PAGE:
So, when I began doing the homestead lifestyle research and making changes, I kept ‘discovering’ things that my great grandma wouldn’t have thought ‘odd or extreme’ in the least. Instead of looking at stuff as trash, she would think of ways to repurpose it. She didn’t care about what the Jones’ thought. It didn’t bother her that a planter in her front yard was an old fridge that she had repurposed to grow flowers in. When in bloom, you couldn’t even tell it was a fridge. Just a huge, nice flower box. She didn’t have to go out and buy the items, she already had items on hand that just needed to be looked at in a different way. She was not stuck on having everything brand new and shiny. Functional and not an eye-sore was good enough as it really should be, in my humble opinion. I think that people who focus so much on fashion or the nicest car or the biggest house are slaves to media hype and materialism. They define their happiness on material possessions. Then again, some could argue I am a slave to my garden or my blog or whatever. Here is the difference:
I am trying to switch my life so that I Work to Live, and not Live to Work.
In the former, you get up and work on your home and food source(s), providing and producing what you need largely on your own. You work on improving your life and skills. In the latter, you spend all your time working for ‘the man’ so you can buy the stuff that you would be producing yourself in the former. Now, I am not saying that you should jaunt off into the woods and try to live freely or alone. That is simply not realistic. Humans are community minded mammals and we need each other to be able to survive and thrive. One person cannot do everything alone. Honestly, 3 people still cannot produce everything they need on their own. Oh sure, you could likely get by and make incredible sacrifices to do so but realistically speaking, no man is an island and personally, I think life would be pretty boring alone. I cannot understand how people find working in a cubicle satisfying or fulfilling. Some days, I feel like I live two lives. In the first one, I work in an IT office and mess around with technology and gadgets, on my cell phone, tablet, etc. In the other life, I garden, read about raising chickens, learn and practice food preservation methods and generally work toward producing what I need on my own which goes against the grain of the first life. In some ways, it is like a purgatory or a state of limbo and I just keep moving forward hoping that the hard work will cause something to give that will allow us to move over to the dream and life we envision. The deeper we move into it, the more I find myself asking “Why would you spend your whole life working 40+ hours a week (with only 2 weeks off a year) for another person or company and making them a profit only to end up at the end of it all with a retirement fund if you are lucky, loads of debt, and little else to show for it?” That seems so backwards to me! I want to look back at my life and be able to say, “I worked hard everyday for myself to build all I see around me. Over there is the house I built, over there is my personal produce section, and over here is the meat (chickens) section of my grocery store.” Or something along those lines. You get the idea.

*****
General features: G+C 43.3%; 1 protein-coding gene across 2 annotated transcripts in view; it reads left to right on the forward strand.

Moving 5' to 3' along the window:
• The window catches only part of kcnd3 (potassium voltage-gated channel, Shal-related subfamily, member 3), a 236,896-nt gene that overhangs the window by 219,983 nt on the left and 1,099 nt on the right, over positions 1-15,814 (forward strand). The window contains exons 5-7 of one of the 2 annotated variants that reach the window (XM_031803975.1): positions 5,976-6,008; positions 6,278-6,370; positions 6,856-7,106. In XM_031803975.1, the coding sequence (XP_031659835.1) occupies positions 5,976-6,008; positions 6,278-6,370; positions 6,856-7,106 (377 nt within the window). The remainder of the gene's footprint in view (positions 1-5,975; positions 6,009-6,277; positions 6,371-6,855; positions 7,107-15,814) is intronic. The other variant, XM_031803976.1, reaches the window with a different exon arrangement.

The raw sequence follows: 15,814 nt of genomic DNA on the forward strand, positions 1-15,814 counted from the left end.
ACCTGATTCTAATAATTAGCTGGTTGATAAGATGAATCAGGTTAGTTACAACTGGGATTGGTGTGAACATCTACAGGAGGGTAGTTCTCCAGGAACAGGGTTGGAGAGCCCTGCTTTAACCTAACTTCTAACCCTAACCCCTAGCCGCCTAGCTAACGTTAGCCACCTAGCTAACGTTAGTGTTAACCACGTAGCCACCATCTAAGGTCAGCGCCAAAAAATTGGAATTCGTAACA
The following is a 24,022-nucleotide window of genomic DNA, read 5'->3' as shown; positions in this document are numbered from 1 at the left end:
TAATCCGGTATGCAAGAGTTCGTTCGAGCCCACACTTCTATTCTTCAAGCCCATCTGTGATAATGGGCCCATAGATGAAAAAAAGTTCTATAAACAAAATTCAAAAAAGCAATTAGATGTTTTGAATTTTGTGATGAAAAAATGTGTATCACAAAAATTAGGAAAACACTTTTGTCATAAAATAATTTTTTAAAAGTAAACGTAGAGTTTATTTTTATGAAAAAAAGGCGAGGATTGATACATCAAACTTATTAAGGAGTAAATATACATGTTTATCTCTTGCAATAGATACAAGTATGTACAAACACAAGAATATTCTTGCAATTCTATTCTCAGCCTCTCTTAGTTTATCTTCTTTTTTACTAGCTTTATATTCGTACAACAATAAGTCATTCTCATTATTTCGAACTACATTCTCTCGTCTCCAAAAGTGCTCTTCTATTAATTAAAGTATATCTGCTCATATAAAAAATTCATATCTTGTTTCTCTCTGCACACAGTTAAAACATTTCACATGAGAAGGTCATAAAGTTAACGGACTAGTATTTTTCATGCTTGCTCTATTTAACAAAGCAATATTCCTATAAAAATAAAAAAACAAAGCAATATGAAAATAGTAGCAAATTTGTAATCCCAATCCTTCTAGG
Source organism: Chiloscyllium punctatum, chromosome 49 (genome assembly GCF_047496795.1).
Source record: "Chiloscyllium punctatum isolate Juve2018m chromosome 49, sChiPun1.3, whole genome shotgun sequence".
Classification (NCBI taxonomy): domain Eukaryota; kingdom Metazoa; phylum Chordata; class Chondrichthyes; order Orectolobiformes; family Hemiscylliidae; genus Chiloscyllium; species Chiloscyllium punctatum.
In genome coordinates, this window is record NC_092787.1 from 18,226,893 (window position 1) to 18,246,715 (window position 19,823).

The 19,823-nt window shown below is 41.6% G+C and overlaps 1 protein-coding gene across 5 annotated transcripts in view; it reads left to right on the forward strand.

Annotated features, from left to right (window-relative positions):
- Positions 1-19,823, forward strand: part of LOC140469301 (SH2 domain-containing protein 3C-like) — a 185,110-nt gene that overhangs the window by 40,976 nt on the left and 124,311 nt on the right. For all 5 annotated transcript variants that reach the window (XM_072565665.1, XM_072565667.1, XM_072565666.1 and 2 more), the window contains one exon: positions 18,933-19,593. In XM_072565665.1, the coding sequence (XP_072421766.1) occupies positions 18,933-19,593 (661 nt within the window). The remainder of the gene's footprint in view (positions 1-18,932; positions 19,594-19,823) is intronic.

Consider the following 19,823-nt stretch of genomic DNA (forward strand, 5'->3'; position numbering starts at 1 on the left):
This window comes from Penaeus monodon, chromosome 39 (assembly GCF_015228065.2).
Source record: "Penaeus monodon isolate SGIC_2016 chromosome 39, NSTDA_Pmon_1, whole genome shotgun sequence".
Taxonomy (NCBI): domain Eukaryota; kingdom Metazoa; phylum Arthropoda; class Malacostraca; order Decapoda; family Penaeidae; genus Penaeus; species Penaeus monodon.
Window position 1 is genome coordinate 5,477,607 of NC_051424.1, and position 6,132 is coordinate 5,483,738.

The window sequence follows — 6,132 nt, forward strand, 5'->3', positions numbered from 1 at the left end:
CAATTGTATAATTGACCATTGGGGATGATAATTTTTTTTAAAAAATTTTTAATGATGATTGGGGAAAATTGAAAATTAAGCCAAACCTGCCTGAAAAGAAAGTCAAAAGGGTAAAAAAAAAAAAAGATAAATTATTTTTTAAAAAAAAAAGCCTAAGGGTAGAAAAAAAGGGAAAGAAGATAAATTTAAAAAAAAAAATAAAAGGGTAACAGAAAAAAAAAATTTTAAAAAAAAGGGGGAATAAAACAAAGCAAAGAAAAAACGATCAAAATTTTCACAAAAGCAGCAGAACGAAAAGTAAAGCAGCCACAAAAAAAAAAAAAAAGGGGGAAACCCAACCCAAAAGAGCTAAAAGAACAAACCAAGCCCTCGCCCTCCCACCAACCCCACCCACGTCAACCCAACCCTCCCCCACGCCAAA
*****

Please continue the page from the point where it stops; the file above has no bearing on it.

The flip side of all this is play time! Some people are lucky enough to ‘play’ at their ‘work’ because they are doing what they love. That will be Part Three, coming out next week: “How We Play.”
What about you? Do you also question How We Work? Give us a comment below, we love to hear from you!